Dactylocalyx pumicea, Gray, P. Z. S. 1867, p. 506, plate xxvii. 
fig. 2. 

Sponge cup-shaped. Rigid skeleton — upper or exhalant surface 
with large intermarginal excurrent canals radiating irregularly from 
the centre towards the circumference. Under or inhalant surface 
with short radiating intermarginal canals. Surfoce even. Oscula, 
pores, and expansile dermal system unknown. Skeleton — fibre stout, 
more or less furnished with scattered warty tubercles. Auxiliary 
fibres abundantly tuberculated, terminating spinulately. Interstitial 
spicula rectangulated hexradiate, large; radii nearly equal, attenuated 
and acutely terminated. Retentive spicula spinulo-quadrifurcate 
hexradiate stellate ; terminal radii long. 

Colour in the natural state unknown. 

Ilab. St. Vincent's, West Indies (^Thos. Ingall, Esq.), 

Examined in the skeleton-state. 

This sponge is figured by Dr. Gray, on the scale of one-eighth of 
its natural size, in plate xxvii. of the 'Proceedings' of this Society for 
1867, and is erroneously designated Bactylocalyx pumicea in p. .506 
of the same volume, but without any reference either to its internal 
or external characters, although the latter in 1. Ingalli are strikingly 
different from those of the rigid skeleton of the former, as I have stated 
at length in my description of the surface-characters of Dactylocalyx 
pumiceuSy anted p. 77. 

Beside the difference in the surfaces of the rigid skeletons, there are 
such conclusive structural characters in their configurations that, had 
Dr. Gray taken the trouble to compare sections of the two sponges, 
he must have at once seen that they were not only different species, 
but distinct genera as well. 

In the absence of the expansile dermal systems in both sponges, 
they agree in their external forms exceedingly well ; but this cha- 
racter is common to so many and such discordant genera and species 
as to be of little or no value in their specific discrimination, even had 
they belonged to the same genus. 

I have been unable to detect any characteristic fragments of the 
expansile dermal system of the type specimen of/. Ingalli. 

The outer or inhalant surface of the sponge is covered in nunierous 
places with a thin brown membrane adhering closely to the surface 
of the rigid skeleton, and dipping into and lining the incurrent 
orifices of the sponge. The membrane is completely covered by 
minute spherical vesicles ; but I could not detect any imbedded spi- 
cula. From its close adherence to the surface of the rigid skeleton, 


its delicate structure, and the total absence of dermal spicula, it is 
evident that it has formed no part of the expansile dermal system, 
and that it is truly the enveloping membrane of the rigid skeleton 
of the sponge thickly covered by sarcode.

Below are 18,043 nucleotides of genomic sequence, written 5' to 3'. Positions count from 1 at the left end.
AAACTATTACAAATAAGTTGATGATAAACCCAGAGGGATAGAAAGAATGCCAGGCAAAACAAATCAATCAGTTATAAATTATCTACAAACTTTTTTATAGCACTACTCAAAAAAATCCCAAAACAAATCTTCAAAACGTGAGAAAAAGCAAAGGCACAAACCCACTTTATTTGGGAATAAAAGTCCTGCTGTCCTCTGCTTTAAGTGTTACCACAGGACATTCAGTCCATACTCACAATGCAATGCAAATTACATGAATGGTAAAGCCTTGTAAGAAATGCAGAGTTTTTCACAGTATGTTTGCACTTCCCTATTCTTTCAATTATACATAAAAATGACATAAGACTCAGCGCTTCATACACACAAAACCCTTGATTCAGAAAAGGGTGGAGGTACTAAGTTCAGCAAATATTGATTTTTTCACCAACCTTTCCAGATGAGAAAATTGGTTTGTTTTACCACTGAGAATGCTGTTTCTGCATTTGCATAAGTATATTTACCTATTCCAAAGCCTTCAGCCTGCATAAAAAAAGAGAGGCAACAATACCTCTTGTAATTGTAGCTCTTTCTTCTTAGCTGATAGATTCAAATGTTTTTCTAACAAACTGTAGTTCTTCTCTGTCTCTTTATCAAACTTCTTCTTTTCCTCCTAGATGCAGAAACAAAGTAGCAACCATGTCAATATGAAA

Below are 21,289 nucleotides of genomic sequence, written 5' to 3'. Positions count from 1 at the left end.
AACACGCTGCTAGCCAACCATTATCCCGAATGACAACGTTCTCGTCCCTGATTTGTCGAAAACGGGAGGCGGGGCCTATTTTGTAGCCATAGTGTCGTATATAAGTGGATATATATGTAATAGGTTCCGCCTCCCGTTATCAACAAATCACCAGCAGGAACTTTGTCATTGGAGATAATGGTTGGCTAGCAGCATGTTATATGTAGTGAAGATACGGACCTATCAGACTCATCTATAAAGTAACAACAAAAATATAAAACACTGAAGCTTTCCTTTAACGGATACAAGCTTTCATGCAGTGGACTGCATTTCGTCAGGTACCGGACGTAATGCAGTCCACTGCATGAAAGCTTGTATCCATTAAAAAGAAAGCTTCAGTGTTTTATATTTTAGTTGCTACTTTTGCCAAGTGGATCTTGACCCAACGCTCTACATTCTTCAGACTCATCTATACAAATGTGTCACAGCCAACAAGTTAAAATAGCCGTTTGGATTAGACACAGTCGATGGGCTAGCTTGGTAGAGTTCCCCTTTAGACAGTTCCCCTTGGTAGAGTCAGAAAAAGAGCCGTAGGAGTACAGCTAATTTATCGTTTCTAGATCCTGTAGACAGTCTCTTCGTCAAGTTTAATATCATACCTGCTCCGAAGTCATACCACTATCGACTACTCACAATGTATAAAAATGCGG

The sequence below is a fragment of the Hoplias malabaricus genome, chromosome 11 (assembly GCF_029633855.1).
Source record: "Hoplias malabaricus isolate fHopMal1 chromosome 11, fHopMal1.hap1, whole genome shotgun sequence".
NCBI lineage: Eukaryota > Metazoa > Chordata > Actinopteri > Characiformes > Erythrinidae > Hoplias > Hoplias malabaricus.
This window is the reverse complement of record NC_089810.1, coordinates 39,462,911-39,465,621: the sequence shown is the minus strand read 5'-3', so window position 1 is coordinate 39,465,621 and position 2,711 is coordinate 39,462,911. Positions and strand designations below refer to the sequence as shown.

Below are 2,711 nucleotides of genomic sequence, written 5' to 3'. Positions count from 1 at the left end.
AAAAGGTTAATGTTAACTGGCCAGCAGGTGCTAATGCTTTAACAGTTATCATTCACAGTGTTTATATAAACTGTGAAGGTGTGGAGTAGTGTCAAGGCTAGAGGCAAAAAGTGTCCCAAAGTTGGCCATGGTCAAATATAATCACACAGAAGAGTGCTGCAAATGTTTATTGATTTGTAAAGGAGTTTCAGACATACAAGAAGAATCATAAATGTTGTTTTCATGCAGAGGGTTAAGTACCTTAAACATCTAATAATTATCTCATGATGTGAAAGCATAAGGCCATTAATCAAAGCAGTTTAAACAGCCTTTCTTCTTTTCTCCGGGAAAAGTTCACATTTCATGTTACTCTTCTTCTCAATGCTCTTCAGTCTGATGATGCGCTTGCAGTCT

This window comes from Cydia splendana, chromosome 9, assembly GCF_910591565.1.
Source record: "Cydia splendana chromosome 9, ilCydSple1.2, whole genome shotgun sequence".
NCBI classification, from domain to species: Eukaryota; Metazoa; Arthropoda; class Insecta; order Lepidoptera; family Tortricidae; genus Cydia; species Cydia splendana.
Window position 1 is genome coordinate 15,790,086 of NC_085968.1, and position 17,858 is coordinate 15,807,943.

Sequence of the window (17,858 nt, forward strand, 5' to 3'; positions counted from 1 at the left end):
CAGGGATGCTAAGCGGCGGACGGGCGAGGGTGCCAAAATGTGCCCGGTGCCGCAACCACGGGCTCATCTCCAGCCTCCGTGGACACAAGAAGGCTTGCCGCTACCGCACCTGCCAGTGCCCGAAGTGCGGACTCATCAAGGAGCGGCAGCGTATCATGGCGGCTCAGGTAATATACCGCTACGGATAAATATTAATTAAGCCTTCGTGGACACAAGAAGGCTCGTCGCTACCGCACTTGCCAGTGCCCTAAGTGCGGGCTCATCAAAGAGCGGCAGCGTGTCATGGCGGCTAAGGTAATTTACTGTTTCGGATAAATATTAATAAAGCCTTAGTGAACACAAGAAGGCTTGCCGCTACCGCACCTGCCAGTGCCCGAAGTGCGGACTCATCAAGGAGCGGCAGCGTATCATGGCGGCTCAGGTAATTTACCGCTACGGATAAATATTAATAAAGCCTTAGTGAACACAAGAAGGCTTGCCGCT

Whether these minute molecules are the basal vesicles of the 
ciliary system is a question of considerable interest, to be hereafter 
determined by naturalists who have the opportunity of examining 
these interesting sponges fresh from their native element. Their 
situation and general character are very similar to the homologous 
organs in Gruntia compressa, and their position in/. Iiujalli is just 
that in which we should expect to find the ciliary system. We 
cannot hope to find any cilia remaining under such circumstances ; 
those of Grantia compressa and other nearly allied species are rarely 
visible, except during the life of the animal and while in a state of 

In a small piece of the membranous structure of this sponge 
which I received from my friend Mr. Ingall, in March 18C0, the 
appearances presented are widely different from those of the mem- 
brane I have described above. The colour and the sarcode are very 
similar ; but there is a total absence of the minute spherical bodies. 
The field of view presents a very confused appearance. Numerous 
long, slender, and flexible attenuato-acerate spicula are confusedly 
matted together, and amongst them there are a considerable number 
of large rectangulatcd hexradiate spicula with radii of equal length, 
gradually attenuated from their proximal to their distal terminations ; 
and amidst this complicated mass there are innumerable spiuulo- 
quadrifurcate hexradiate stellate retentive spicula. 

From what part of the sponge these portions of its structure have 
been derived it is diflftcult to conjecture ; but it is evident that there 
are other forms of spicula than those we have observed in situ that 
belong to it, and that, although the spinulo-quadrifurcate retentive 
spicula are rather abundant in the interstices of the rigid skeleton, 
there are other parts of the sponge in which they are crowded to 
such a degree as to be innumerable. 

The general appearance of the spinulo-quadrifurcate hexradiate 
spicula is very like that represented by fig. 2, PI. XXIII.; and I have 
chosen a mutilated specimen which has only three of its primary rays